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Comment: A well-cared-for item that has seen limited use but remains in great condition. The item is complete, unmarked, and undamaged, but may show some limited signs of wear. Item works perfectly. Pages and dust cover are intact and not marred by notes or highlighting. The spine is undamaged.
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The Broken Crown (The Sun Sword, Book 1) Mass Market Paperback – July 1, 1997

4.1 out of 5 stars 86 customer reviews
Book 1 of 6 in the Sun Sword Series

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$8.99 FREE Shipping on orders over $35. Temporarily out of stock. Order now and we'll deliver when available. We'll e-mail you with an estimated delivery date as soon as we have more information. Your account will only be charged when we ship the item. Ships from and sold by Amazon.com. Gift-wrap available.

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Editorial Reviews

About the Author

Michelle West is the author of three interconnected series: The Sacred Hunt duology, the six-volume Sun Sword series, and The House War novels. She has published numerous short stories, as well as fantasty novels, under her maiden name, Michelle Sagara. She was a two-time nominee for the Campbell Award. She works part-time at BAKKA Books, one of Toronto's larger bookstores, and writes a column for The Magazine of Fantasy & Science Fiction. She can contacted via her website, michellesagara.com.
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Product Details

  • Series: The Sun Sword (Book 1)
  • Mass Market Paperback: 768 pages
  • Publisher: DAW; First Edition edition (July 1, 1997)
  • Language: English
  • ISBN-10: 0886777402
  • ISBN-13: 978-0886777401
  • Product Dimensions: 4.2 x 1.8 x 6.9 inches
  • Shipping Weight: 13.6 ounces (View shipping rates and policies)
  • Average Customer Review: 4.1 out of 5 stars  See all reviews (86 customer reviews)
  • Amazon Best Sellers Rank: #687,459 in Books (See Top 100 in Books)

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Customer Reviews

Top Customer Reviews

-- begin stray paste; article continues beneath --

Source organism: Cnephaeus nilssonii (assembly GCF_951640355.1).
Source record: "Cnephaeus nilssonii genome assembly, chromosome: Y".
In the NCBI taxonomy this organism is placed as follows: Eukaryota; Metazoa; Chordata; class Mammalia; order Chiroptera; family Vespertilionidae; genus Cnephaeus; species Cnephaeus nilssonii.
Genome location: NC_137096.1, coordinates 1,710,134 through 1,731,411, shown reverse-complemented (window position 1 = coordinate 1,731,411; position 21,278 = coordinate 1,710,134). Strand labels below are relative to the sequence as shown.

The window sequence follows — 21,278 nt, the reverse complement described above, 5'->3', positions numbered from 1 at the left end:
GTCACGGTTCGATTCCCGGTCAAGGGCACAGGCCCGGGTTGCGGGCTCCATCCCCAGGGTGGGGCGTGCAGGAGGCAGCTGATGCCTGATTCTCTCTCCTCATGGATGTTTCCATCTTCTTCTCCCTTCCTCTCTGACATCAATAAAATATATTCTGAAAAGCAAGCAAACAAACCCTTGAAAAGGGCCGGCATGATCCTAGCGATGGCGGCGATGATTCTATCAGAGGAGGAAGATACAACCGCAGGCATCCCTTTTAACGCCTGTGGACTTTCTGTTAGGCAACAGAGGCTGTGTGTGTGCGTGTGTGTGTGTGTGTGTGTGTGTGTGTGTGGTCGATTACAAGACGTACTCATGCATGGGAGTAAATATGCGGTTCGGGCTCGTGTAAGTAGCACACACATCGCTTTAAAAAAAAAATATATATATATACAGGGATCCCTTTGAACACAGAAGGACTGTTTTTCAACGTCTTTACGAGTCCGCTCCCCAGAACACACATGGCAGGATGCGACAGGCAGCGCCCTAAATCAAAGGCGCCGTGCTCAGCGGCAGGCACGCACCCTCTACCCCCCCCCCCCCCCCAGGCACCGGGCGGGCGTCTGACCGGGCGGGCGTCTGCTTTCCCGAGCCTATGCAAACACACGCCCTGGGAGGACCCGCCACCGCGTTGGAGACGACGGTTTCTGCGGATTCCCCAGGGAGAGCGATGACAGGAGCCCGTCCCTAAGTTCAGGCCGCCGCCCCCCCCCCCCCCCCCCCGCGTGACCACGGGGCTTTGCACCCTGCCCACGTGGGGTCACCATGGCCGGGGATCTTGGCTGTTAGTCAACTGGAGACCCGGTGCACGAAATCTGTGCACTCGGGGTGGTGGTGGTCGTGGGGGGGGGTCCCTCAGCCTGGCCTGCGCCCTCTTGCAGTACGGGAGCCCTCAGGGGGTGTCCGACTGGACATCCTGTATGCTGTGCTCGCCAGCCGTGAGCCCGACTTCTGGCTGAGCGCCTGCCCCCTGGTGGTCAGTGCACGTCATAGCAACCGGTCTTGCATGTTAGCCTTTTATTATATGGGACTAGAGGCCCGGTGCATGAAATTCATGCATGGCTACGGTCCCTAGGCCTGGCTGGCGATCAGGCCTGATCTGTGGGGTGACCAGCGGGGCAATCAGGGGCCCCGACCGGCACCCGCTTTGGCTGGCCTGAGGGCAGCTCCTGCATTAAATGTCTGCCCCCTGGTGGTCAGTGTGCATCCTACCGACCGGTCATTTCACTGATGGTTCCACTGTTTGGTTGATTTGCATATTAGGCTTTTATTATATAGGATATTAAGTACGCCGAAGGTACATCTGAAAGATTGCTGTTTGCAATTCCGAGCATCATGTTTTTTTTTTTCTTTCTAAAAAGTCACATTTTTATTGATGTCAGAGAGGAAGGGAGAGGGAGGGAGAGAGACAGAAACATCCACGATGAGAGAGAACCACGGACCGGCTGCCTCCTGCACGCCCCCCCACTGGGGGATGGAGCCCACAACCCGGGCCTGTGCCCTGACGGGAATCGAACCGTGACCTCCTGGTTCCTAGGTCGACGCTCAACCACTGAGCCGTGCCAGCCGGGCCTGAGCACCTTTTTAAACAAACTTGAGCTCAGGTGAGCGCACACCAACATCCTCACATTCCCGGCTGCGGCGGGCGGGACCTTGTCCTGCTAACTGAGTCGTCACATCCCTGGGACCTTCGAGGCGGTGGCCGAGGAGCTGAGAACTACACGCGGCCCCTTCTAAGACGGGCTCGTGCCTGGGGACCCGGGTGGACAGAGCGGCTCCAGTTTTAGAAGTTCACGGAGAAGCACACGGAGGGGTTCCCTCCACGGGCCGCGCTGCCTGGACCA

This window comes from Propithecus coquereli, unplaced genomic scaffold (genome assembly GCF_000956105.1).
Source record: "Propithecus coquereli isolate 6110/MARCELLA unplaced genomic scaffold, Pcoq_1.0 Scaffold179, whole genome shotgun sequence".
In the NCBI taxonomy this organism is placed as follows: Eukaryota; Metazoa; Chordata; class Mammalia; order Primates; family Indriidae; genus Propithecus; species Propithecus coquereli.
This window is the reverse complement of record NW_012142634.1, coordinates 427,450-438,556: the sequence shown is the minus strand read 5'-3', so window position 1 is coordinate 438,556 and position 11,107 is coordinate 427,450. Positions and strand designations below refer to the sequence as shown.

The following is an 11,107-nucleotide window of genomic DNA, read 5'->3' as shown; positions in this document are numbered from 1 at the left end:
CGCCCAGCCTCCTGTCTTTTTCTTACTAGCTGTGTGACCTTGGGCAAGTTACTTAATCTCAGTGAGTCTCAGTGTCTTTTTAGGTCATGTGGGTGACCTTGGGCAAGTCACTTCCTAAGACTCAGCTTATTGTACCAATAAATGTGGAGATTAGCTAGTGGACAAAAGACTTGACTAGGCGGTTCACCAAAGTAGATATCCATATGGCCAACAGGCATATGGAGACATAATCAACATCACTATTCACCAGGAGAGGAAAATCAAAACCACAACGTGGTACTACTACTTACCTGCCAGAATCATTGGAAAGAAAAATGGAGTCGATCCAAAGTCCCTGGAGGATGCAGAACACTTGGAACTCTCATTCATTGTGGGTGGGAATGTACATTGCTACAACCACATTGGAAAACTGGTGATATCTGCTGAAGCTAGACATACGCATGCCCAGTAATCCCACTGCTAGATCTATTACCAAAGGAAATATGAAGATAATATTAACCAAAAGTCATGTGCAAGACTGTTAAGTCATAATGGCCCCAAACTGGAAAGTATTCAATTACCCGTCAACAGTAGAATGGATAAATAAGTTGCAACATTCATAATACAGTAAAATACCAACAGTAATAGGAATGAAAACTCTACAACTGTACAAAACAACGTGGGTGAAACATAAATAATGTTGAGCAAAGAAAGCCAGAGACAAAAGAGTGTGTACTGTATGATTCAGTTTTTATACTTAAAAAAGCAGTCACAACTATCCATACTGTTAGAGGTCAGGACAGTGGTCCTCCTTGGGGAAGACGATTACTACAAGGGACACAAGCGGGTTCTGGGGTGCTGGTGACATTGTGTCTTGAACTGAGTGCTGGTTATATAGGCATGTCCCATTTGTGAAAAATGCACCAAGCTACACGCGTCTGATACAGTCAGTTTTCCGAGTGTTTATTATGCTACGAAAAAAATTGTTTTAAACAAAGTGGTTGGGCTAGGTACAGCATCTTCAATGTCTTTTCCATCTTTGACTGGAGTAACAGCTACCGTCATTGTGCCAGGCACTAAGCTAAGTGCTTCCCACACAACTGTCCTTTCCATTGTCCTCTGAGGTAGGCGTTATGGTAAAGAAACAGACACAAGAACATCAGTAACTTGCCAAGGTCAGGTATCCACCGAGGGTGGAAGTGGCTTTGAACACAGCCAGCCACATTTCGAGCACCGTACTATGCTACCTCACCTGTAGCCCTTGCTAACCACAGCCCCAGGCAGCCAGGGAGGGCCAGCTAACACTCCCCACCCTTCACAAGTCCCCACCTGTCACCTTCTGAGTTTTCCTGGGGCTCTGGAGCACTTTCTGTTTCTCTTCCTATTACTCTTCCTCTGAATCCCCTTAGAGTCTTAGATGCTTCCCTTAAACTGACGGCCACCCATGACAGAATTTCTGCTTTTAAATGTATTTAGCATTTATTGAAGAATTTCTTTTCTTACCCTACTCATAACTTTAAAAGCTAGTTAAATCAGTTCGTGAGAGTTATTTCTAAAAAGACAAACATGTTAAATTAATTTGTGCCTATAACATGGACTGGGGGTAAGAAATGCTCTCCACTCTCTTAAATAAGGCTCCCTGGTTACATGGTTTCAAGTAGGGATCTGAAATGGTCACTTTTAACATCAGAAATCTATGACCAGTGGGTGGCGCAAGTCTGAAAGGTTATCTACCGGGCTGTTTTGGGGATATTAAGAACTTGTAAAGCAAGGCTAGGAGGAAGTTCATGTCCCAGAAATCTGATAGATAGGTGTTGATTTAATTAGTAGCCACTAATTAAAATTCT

Format: Mass Market Paperback
So, I'm the kind of person that likes long (and I mean LONG) story arcs. I don't like a good tale to end and often retain books to re-read and relive every few years. In that context, I often play roulette at the bookstore, picking out the "fat books" - ones that seem like they might be time consuming, arduous - but in the end dense with plot and inundated with characters that I can connect with. I'm often disappointed and I'd be lying if I said that my initial reading of The Broken Crown didn't fall short of my expectations. This was also the first Michelle West book I'd read (or Michelle Sagara for that matter).

I understand many of the average-scoring reviews, because so many of those readers haven't had the opportunity to explore the complexity of the remainder of the series. But I implore any reader that is hesitant about reading this book or its successors: please understand that The Broken Crown is simply an exposition. It's meant to introduce characters and plot elements in a very subtle way by mostly presenting back story. And for those who toss their books away in frustration every time the plot shifts? Kudos to the author for drawing you into the tale and those characters to whom you've become mildly attached. It is the hallmark of a good author.

West does have a tendency to wax poetic. However, she glides through passages with such grace and dignity, that you can hardly fault her flowery style. In fact, this echos of a time when grand epochs might be told to pampered, honored women on silken cushions. Her use of stock archetypes (her own devices) is effective and amusing at times.